Job losses. Financial despair. Isolation. And the unbearable vice-like pressure of lockdown. Covid has triggered a mental health crisis in Britain, with the Centre for Mental Health claiming 8.5 million adults in England alone need support.
ONS data suggests 48 per cent of Brits have suffered a decline in mental wellbeing, with 60 per cent of those experiencing stress and anxiety, and one in five suffering from depression.
That’s why The Telegraph is today launching Mental Health Emergency, a campaign to keep the nation’s mental wellbeing in the spotlight.
But whatever is jolting you awake at 4am, if you are a man the chances are you haven’t told anybody about it. Not your partner. Not your friends or family. You’ve probably not even admitted the severity of the problem to yourself.
Millions of men and women are suffering right now (in fact, data suggests women are 7 per cent more likely than men to be depressed). But the grim reality is that men are less likely to seek help. Gender norms and a desire to “man up” mean that just 36 per cent of referrals for psychological therapies are for men. And men are 40 per cent more likely than women to hide a mental health problem for two years or longer.
As a result, three out of four suicides in Britain are men. And ominous new data suggests the proportion of British men with depression has doubled, from 7 to 15 per cent, during the pandemic. Yet lockdown is stripping men of pressure-release valves, such as trips to the pub, chatting in person to colleagues or taking part in team sports.
But the internet – so often maligned for its toxic effects on mental health – has become an unexpected ally in the battle for men’s mental wellbeing. A wave of grassroots digital mental health groups, Zoom check-ins and podcasts are providing new ways for men to open up and find emotional support.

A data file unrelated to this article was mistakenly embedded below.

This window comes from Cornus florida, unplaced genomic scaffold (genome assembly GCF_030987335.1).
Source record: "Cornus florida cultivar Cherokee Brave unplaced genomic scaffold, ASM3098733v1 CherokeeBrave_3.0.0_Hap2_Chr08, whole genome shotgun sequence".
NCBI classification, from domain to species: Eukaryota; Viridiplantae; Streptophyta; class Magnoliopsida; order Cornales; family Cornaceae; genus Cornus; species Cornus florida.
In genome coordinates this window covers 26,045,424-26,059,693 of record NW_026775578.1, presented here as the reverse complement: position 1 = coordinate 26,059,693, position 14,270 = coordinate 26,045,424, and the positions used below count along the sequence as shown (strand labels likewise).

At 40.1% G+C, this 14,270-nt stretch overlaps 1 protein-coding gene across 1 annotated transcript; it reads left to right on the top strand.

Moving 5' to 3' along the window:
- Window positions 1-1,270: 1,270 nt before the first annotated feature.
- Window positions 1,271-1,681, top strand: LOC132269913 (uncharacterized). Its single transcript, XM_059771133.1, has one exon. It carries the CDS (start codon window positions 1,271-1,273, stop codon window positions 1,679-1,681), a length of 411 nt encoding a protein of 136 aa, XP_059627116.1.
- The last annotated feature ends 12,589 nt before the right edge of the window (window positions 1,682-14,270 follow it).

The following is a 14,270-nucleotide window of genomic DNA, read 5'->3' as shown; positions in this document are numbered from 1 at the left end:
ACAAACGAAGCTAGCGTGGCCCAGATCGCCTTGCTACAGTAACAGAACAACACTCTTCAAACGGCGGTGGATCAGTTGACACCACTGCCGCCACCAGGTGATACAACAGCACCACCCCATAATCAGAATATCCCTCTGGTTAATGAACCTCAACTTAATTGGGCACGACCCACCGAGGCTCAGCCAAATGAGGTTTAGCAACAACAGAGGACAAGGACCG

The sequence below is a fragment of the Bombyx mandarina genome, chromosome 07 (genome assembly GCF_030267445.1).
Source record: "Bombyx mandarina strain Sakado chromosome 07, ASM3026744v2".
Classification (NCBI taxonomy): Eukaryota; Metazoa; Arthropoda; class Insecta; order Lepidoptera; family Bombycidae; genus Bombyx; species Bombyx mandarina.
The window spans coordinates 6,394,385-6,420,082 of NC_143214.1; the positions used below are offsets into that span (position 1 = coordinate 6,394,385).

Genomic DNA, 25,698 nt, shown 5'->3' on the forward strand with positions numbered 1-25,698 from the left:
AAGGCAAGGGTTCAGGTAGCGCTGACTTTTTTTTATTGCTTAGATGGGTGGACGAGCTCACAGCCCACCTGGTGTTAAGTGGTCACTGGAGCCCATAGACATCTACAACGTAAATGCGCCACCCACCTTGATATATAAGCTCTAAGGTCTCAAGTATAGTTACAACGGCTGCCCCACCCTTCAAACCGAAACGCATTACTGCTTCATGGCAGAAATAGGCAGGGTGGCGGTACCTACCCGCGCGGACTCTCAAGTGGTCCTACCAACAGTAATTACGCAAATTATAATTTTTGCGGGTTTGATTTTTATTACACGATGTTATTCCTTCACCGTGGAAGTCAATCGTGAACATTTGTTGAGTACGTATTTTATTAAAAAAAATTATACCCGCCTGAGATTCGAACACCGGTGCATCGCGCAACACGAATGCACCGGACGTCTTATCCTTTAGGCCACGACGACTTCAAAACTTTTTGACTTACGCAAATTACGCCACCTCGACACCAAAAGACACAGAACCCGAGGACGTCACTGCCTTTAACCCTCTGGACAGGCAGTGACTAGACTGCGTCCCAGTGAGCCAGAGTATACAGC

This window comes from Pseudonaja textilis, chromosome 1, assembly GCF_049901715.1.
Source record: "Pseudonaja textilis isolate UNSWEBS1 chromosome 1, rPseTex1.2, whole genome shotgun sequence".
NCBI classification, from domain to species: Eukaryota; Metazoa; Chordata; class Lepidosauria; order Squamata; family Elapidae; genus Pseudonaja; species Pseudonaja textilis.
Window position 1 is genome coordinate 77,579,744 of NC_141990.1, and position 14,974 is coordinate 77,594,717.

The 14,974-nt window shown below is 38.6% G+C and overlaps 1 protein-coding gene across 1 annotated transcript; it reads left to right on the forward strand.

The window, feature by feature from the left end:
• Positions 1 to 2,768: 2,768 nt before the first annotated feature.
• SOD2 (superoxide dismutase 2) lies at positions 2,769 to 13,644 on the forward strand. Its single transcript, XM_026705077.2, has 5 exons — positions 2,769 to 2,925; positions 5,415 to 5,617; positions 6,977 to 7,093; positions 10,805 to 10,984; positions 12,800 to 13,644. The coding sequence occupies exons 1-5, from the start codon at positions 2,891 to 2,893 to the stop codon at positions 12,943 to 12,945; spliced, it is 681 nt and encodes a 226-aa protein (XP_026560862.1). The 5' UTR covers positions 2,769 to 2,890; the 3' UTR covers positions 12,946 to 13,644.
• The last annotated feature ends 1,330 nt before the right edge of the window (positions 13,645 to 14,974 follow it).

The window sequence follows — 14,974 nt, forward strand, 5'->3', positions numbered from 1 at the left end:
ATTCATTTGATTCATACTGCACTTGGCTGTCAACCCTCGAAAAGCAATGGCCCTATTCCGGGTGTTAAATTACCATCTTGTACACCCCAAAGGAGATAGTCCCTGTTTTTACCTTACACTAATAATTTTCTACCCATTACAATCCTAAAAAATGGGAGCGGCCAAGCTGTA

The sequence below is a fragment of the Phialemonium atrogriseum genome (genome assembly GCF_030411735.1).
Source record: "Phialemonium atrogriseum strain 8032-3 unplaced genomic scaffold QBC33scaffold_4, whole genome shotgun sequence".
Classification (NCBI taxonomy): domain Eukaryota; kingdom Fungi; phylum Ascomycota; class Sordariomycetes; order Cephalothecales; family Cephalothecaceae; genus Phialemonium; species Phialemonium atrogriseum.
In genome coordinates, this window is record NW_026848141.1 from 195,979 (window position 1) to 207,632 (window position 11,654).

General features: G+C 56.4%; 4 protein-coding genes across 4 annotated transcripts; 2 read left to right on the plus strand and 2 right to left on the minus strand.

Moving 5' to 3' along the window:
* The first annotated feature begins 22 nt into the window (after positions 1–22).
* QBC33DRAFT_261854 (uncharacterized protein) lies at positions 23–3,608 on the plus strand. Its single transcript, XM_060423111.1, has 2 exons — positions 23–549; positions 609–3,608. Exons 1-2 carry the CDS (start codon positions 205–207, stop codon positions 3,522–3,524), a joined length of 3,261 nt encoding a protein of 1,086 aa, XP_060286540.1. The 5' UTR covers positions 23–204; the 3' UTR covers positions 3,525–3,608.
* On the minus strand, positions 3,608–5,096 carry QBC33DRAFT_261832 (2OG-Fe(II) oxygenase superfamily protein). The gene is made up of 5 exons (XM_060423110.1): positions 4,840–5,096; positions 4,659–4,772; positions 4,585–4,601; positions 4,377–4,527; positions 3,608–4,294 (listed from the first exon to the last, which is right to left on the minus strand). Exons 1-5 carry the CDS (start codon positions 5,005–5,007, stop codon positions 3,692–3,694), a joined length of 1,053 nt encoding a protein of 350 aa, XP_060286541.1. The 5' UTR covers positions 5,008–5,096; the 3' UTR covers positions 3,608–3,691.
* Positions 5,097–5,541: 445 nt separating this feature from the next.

“The number of men coming to us who have been struggling has definitely increased,” explains Tommy Danquah, a 40-year-old musician and mental health advocate who launched the ManUp! podcast with Andy Richardson, a 47-year-old cameraman, in March 2020. The two friends, who have previously battled depression and panic attacks, also run Zoom check-ins and Instagram Live chats for their followers.
“I dread to think of the increases we’re going to have in suicides and in people needing help,” continues Danquah. “So it’s important that we are out there, trying to give positive messages, and, along with many good charities, just making ourselves available and trying to give men that little bit of hope.”
On their podcast they have interviewed soldiers, authors and therapists about male mental health problems, and share helpful tips, such as the value of confidence-boosting exercise. “Our guests have been in the trenches and hit rock bottom,” says Danquah. “But they got back out – and you can, too.”
Kenny Mammarella-D’Cruz, a 56-year-old personal development coach from London, is the founder of the popular MenSpeak groups, which shifted online during lockdown. He also introduced digital ‘MenCheck-In’ services during the pandemic. “Our daily MenCheck-Ins have saved lives, marriages, men’s marbles, violence to self and others,” he says. “We held three a day on Christmas Eve, Christmas Day, Boxing Day, New Year’s Eve and New Year’s Day and my band of trained facilitators is growing.”
Most of these new digital initiatives are free. Some welcome donations or charge small fees. But all share the same informal and relaxed atmosphere. At the MenSpeak groups, men say “pass” if they don’t want to talk. But the bonds formed are iron-strong. “Many men have made close friends online who they’ve never actually met,” says Mammarella-D’Cruz.
Some of the most criticised aspects of the internet, such as its anonymity and 24/7 accessibility, are proving to be surprisingly useful weapons in the fight to get men to talk.
Jamie Clements, a 27-year-old Londoner who founded the Man Down mental health podcast while working at a finance and technology start-up, believes the net helps men to open up. “With virtual men’s groups, it allows people to engage with this stuff at their own pace and depth,” explains Clements, who was inspired to help other men following his own struggles with anxiety, and the suicide of his close friend.